International Business Opportunity - Automation & Productivity

Ed Marsh | Mar 28, 2012

Competitive advantage

I recently wrote about the productivity challenges facing India.  I have also explored the similar challenge facing Vietnam.

The bottom line is this.  Low cost labor is a fleeting competitive advantage.  It is self-correcting, and there is always another market with lower cost labor.  The question becomes the delta in labor costs vs. the transportation and barrier costs for products exported and imported.

China's challenges

A recent article in John Mauldin's Outside the Box series featured GaveKal economists discussing RMB prominence as a global currency and the challenges facing China.  Several key quotes capture the essence of their perspective.

"In short, yesterday China’s trade mostly took place with developed markets, was comprised of low-valued-added goods, and was priced in dollars. Tomorrow, China’s trade will be oriented towards emerging markets, focused on higher value-added goods, and priced in RMB."

"Over the coming decade, cheap labor may not be the comparative advantage it was in the previous decade, simply because the cost of automation is now falling fast."

"One consequence of cheaper and more flexible automation is that some manufacturing that fled the developed world for cheap-labor destinations like China may return to the US, Japan and Europe, as firms decide that the benefits of low-cost labor no longer outweigh the advantage of better logistics and proximity to customers."Implications
"Re-shoring" is already underway.  Reduced price advantage and logistics and quality complications started the process.  Proposed tax modifications will encourage acceleration of the trend.  But for American companies wondering how to tweak their game plan - what's important?

1.  Demographics - markets with export manufacturing will become less attractive.  Markets with growing manufacturing which addresses swelling domestic consumption will be better opportunities.  (Read our eBook "Why Demographics Matter".)

2.  Manufacturing efficiency and productivity - America has a huge advantage.  Our industry has become incredibly efficient as it has struggled against cheap imports.  Quality has consequently improved, and management practice has been refined.  Those American companies which manufacture products and offer services which contribute to increased productivity, improved efficiency and consistent quality will have enormous export opportunities.  Emerging markets eager to make the transition from low-cost labor pools to manufacturing centers will have to incorporate our "lessons learned."  And in many cases solutions one or two generations (technology generations) old will be in strong demand.  That will simultaneously foster export opportunities as well as creating domestic US demand for the latest generation as slightly outdated versions find welcome owners overseas.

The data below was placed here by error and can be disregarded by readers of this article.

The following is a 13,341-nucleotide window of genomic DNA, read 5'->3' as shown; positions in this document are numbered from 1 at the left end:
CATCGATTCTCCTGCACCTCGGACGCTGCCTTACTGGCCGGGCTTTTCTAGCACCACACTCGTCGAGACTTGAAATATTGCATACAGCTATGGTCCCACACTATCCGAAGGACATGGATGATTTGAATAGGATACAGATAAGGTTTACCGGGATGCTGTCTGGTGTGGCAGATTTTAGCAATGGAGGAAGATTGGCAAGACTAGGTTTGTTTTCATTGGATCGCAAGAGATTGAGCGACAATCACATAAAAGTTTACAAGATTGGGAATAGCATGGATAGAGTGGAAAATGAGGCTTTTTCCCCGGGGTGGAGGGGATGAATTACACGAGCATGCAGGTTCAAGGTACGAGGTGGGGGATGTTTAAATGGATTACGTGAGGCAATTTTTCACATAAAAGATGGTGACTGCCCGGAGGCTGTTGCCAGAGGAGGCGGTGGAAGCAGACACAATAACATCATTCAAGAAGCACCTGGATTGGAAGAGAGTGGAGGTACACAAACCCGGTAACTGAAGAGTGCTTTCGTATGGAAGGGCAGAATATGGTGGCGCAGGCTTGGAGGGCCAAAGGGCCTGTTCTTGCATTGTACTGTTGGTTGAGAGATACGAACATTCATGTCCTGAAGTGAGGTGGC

3.  "Nexgen Globalization" - many American business people think of a bipolar world of trade.  The cheap imports and the American alternative.  As this evolution occurs, however, the reality will become (and already is) far more complex and nuanced.  Relative value, value added and appropriately localized solutions will become preeminent factors.  Supported by savvy localized messaging, capable and appropriate channel and a solid international strategy, products will become origin agnostic.  Value, strategy and execution will become the ubiquitous currency of business.  And capturing ephemeral pockets of opportunity will require savvy management.  International agility and familiarity will determine the success of businesses.


So American companies have simultaneously huge advantages and a potentially crippling challenge.

Armed with all the technology and know-how they are perfectly positioned to become the productivity vendor to the world - and to profit handsomely.

And yet they are largely (≈95%) unwilling/incapable/uncertain how to pursue the international opportunities that will define the real of success in the future.  Can American companies rise to the challenge?

Eager to put your business on a sustainable path to profit through the predictable global opportunities?  Consilium Global Business Advisors guides companies through the process.  It needn't be daunting, and it shouldn't be expensive and speculative.  Contact us to learn about our international business development and export assistance programs.

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